Friday, November 28, 2008

The Perfect Thanksgiving

Happy Black Friday! To all you sane people who are not out shopping, here're some more thoughts on Thanksgiving. Thanks, Andy. What a wonderful column (even if it did make me cry)!

What's your perfect Thanksgiving?
Posted by Andrew Heller / The Flint Journal November 24, 2008 13:13PM
Categories: Andy's Journal columns

Don't you wish you could live the perfect Thanksgiving?

None of us ever has. But most have had moments of perfection at a bunch of Thanksgivings that in our memory get squashed together to form sort of a utopian day. It's the day we long for that never comes because it can't.

But what if, just once, it did? What if you could have one perfect Thanksgiving?

Mine would look like this:

Cartoon smell tendrils of turkey and cinnamon rolls -- a glorious mix of breakfast and dinner -- would waft down the basement stairs, grab me from slumber and drag me upstairs.

In the kitchen, mom would say, "Go watch TV until breakfast is ready."

Hey, no problem there. Thanksgiving morning has the parades from all over. New York, Chicago, Toronto, Detroit. Such exotic places. To a kid anyway, especially a kid raised in the Upper Peninsula.

I loved the parades. Every kid did way back then. (Kids these days can't be bothered. I try to interest my kids. No go. What's a parade when you've got Xbox?)

After parades, a big breakfast with my whole family -- dad at one end, mom at the other, the six of us in between. Somehow my wife and kids are there, too. Everyone is loud, happy, in pajamas.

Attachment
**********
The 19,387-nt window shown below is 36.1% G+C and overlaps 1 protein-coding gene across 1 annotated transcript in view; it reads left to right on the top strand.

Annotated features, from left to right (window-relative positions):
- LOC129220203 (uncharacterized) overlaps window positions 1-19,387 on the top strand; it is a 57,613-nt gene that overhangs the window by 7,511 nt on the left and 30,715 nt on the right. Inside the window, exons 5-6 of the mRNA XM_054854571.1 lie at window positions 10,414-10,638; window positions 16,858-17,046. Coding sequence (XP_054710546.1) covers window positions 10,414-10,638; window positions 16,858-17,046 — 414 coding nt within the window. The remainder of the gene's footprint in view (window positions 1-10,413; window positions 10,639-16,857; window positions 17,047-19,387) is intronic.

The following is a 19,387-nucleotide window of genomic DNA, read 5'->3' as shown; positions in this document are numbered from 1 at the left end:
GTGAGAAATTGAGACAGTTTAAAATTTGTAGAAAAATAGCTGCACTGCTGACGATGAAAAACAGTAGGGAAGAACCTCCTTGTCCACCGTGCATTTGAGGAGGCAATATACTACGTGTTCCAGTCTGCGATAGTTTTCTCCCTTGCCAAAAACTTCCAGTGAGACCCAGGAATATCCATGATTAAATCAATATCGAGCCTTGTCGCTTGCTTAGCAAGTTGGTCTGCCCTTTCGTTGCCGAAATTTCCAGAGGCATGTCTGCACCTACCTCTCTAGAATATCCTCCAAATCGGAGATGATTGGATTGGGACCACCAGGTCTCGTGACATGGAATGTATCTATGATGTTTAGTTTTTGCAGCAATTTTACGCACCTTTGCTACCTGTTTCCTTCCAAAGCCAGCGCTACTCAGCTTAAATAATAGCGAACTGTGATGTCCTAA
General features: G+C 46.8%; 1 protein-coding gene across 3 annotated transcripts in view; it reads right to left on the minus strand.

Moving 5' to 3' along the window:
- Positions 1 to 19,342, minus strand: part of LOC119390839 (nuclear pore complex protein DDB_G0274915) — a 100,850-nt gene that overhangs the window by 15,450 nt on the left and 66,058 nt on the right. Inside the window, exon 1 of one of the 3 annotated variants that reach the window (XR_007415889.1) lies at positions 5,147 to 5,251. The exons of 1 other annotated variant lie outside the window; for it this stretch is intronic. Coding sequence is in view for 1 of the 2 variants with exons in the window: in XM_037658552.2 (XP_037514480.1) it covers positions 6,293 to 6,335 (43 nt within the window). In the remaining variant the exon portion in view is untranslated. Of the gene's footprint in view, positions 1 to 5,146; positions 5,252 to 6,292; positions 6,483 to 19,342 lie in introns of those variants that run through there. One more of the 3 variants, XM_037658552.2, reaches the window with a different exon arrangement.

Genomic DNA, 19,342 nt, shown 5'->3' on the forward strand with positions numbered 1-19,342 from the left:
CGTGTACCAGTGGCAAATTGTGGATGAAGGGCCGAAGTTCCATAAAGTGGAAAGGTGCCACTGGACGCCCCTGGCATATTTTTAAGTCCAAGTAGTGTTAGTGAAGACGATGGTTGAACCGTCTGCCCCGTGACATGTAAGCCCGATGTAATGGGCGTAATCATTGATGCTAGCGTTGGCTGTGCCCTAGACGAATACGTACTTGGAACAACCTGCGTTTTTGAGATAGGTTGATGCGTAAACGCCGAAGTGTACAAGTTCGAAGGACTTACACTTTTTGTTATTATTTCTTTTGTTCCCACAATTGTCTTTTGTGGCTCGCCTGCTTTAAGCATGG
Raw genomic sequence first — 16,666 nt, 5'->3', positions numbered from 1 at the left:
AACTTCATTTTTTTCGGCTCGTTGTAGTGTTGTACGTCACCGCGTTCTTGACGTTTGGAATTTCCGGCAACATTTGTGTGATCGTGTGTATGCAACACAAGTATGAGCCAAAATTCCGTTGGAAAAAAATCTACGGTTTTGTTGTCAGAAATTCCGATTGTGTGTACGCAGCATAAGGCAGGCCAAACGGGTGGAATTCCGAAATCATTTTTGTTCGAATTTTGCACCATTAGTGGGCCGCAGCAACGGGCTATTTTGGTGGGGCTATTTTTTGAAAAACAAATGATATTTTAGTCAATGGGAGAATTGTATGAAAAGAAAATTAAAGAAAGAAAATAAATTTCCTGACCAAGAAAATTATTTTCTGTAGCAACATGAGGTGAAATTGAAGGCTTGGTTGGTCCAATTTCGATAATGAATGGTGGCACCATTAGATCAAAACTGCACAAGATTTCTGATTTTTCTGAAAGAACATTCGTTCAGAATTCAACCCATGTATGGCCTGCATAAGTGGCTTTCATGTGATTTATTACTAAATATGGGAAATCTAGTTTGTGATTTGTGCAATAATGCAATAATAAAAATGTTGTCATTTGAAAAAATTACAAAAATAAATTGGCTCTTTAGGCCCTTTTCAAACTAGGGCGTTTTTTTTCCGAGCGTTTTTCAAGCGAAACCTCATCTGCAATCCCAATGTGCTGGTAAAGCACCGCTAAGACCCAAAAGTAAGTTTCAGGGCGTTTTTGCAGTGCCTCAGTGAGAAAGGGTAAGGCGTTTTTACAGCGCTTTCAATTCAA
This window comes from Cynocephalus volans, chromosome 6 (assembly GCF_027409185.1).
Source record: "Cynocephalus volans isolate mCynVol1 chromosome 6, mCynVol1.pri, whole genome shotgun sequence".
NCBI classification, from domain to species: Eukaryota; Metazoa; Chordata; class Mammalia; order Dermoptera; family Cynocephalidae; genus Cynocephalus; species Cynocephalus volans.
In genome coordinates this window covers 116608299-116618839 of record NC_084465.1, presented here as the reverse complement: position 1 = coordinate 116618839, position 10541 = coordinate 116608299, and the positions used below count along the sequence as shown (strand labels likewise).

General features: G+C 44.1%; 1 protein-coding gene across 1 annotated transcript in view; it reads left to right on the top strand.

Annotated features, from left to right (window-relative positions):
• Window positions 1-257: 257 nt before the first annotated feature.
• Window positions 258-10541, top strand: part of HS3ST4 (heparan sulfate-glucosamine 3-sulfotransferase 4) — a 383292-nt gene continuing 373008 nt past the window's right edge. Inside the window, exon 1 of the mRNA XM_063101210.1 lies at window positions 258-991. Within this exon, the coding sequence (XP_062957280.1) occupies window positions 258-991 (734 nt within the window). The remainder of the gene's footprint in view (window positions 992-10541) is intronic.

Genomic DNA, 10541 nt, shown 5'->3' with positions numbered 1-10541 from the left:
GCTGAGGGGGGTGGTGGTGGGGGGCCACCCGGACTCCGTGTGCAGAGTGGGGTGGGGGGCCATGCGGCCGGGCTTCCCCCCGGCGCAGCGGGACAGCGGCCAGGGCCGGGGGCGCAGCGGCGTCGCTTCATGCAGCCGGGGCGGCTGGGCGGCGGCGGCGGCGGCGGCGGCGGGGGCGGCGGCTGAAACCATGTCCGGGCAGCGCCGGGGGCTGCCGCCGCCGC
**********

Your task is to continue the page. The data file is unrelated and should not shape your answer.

We eat 'til we bust.

Then we shower. Then I play football or Hot Wheels with my brothers and kids. Dad puts on a fire and plays albums on his Quadraphonic music system. The kids all take turns trying to find the sweet spot in the middle of the room where you really can hear four distinct sounds.)

Then it's time for the Detroit Lions game on TV. At halftime, my mom brings in a tray of cheese and crackers to "tide us over" until dinner. We're still stuffed from the late breakfast, but we eat anyway. It's Thanksgiving.

The Lions win. (This is a fantasy, remember?) My grandmothers come over. At some point, Grandma Jean, the Scottish princess, stands between my dad and the TV, which she used to do to get his attention to ask a question. Man, he hated that. We kids thought it was hysterical.

Then my Grandma Rose -- the Southern belle -- would play Cribbage with me and my dad. When he would get up to fetch a drink, we would cheat and stock my hand with 5s, astonishing him with a 25-point crib.

At some point, I'd tease Rose about her South Carolina accent, so out of place in the U.P., which would be her cue to tell me to "Go to the first four letters of your last name." (Sounds harsh, I know, but she was kidding. We all loved it.)

Then it's into the kitchen to snitch pickles and olives off the "relish" tray, as my mom used to call it.

Then dinner. Oh, dinner. The table is covered with a red cloth and candles. The good dishes are out, the ones we only see twice a year. And the food. Oh, my. The table looks like an English king's feast, minus the roast pig biting the apple.

We eat. We dessert. We clear. We wash dishes.

The evening is here. We play games. We laugh. We snack. No one fights. No one is sad or dead or missing or scattered to the winds and not able to make it.

Finally, I drop into bed, happy and full in more ways than one.

And then I drift off to sleep.

Wishing it could always be thus.

Got something on your mind? E-mail Andy at

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